This must be the month I drew the right straw to review "loudspeakers with three-letter initials." Elsewhere in this issue I describe my experiences with a pair of JBLs. Everyone knows that JBL stands for "James B. Lansing," founder of that company. You do, don't you? But PSB? If you've been paying attention here, you probably remember that JGH reviewed one of their loudspeakers back in May 1988. If you haven't, well, listen up. PSB is named after Paul Barton and his wife Sue, who formed Canada-based PSB in 1971. (Paul is still their chief designer.) The company was unknown in the US until just a few years ago, and still has a lower profile here than, well, certainly that other three-letter company. But not for lack of trying. They have at least 10 models—at last count.
"Boy, that's flat!" I whistled. I was looking at a quasi-anechoic TDS response Avalon Acoustics' Charles Hansen had produced for his latest brainchild, the two-way Eclipse loudspeaker that he was setting up in my listening room.
What did you on your wedding night? I know what I did. All three times. But Casey McKee? He spent his wedding night at the end of October installing the new Lingo power supply on his Linn LP12. I know. I was there.
"My vision for the future is one where all manufacturers sell their products directly to the end user. In this way, even the audiophiles in Dead Horse, Alaska can have access to all the audio manufacturing community has to offer." Thus wrote loudspeaker designer David Fokos in a letter introducing his new company Icon Acoustics to the press at Stereophile's High End Hi-Fi show in San Mateo, CA last April (footnote 1). Mr. Fokos, a Cornell graduate who for some years worked for Conrad-Johnson Design and designed that company's well-regarded Synthesis and Sonographe loudspeaker models, feels very strongly that the traditional retailing setup is inefficient when it comes to exposing audiophiles to a wide enough choice of product, particularly when it comes to loudspeakers. With 300 speaker manufacturers listed in the Audio directory issue but even a major retailer restricted to probably six brands, even big-city audiophiles will only be able to audition a fraction of the total number of brands. "Our industry is suffering from product saturation of its retail distribution network."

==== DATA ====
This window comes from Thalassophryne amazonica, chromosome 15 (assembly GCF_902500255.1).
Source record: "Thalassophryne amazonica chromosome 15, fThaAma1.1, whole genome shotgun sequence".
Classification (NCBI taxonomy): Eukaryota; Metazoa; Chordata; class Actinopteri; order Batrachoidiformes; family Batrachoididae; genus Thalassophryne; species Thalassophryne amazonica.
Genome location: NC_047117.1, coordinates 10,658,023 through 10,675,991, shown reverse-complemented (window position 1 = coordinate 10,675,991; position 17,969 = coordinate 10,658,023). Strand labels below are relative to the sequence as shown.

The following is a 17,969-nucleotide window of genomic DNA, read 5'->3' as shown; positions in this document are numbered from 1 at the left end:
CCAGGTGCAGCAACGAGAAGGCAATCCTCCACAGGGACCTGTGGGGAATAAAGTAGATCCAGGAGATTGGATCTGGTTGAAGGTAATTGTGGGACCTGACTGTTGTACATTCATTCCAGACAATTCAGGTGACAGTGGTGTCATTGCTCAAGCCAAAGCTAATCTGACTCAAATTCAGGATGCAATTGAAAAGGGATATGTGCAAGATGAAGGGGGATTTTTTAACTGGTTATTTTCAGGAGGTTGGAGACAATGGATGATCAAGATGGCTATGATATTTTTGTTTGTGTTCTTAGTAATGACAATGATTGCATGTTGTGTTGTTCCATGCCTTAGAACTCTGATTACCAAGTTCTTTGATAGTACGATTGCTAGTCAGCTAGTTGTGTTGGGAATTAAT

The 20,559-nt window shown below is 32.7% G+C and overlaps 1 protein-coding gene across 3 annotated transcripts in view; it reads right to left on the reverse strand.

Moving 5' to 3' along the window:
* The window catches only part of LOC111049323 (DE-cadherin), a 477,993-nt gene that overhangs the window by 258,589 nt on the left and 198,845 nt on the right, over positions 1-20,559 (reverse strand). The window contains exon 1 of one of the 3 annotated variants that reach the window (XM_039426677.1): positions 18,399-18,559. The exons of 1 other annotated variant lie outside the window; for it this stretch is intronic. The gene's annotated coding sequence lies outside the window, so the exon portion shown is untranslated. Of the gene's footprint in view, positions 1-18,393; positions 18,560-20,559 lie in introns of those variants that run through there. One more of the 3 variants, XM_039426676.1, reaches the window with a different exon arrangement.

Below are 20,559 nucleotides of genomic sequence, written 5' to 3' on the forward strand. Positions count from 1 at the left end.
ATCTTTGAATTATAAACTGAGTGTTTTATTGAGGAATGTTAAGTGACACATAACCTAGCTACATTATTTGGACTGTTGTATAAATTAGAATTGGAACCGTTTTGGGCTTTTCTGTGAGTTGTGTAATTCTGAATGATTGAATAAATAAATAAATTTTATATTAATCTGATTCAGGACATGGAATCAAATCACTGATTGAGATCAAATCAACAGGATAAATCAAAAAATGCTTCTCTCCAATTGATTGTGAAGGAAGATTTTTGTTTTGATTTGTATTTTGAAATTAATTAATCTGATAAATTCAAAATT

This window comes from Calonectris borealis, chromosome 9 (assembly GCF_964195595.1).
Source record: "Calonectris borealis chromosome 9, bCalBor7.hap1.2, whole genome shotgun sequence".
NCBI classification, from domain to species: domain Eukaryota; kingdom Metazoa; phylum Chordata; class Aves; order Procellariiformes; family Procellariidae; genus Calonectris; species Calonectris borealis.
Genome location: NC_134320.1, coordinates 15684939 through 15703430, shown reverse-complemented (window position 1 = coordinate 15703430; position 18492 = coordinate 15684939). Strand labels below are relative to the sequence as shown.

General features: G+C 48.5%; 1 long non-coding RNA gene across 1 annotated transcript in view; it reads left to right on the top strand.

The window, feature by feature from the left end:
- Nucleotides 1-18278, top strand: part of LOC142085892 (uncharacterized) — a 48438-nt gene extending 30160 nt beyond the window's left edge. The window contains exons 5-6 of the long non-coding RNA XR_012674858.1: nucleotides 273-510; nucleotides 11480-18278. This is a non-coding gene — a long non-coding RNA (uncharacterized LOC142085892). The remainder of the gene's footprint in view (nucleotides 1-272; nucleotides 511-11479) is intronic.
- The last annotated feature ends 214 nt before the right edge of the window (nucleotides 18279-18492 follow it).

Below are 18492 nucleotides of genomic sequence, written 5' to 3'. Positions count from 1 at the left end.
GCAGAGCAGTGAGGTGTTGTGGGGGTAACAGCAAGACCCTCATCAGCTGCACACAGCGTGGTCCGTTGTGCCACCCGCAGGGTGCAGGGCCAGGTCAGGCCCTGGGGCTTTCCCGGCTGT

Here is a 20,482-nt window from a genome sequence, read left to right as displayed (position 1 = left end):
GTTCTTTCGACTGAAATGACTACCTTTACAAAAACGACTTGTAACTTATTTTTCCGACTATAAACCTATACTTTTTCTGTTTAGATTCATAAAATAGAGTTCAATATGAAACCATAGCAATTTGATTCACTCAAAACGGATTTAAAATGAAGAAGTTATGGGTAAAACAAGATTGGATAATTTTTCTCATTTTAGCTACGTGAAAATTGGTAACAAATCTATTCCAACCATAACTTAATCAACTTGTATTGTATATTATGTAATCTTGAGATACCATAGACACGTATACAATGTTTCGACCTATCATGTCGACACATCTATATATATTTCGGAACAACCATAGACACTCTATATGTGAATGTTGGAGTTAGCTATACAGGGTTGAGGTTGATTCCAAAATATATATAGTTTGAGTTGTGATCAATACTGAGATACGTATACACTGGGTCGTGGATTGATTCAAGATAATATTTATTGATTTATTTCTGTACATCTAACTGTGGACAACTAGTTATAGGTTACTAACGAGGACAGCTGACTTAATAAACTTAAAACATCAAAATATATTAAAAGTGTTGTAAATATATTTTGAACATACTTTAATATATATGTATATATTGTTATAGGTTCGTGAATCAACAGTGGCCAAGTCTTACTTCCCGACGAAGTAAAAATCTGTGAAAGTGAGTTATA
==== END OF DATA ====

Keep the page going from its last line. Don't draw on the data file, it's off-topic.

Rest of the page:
Jitter is not what digital sound quality induces in the listener; rather it is the instability in the clock signal that controls exactly when the analog waveform is sampled in the original A/D conversion, or when the digital word input into a DAC results in an analog voltage being produced at the chip's output. "So what?" is the response of digital advocates, "As long as a digital one is recognized as a one and a digital zero as a zero, then how can there be any difference in sound?" goes their argument, normally culminating in a fervently expressed "Bits is bits!"
"Desperation is the Mother of Invention." Isn't that how the proverb goes? Certainly it applied ten years ago in the case of the Philips engineers working on the development of the Compact Disc system. Given a specification that had included a 14-bit data word length, they had duly developed a 14-bit DAC chip, the TDA1540, only then to be informed that the CD standard decided upon after Sony joined forces with the Dutch company would involve 16-bit data words. (Thank goodness!)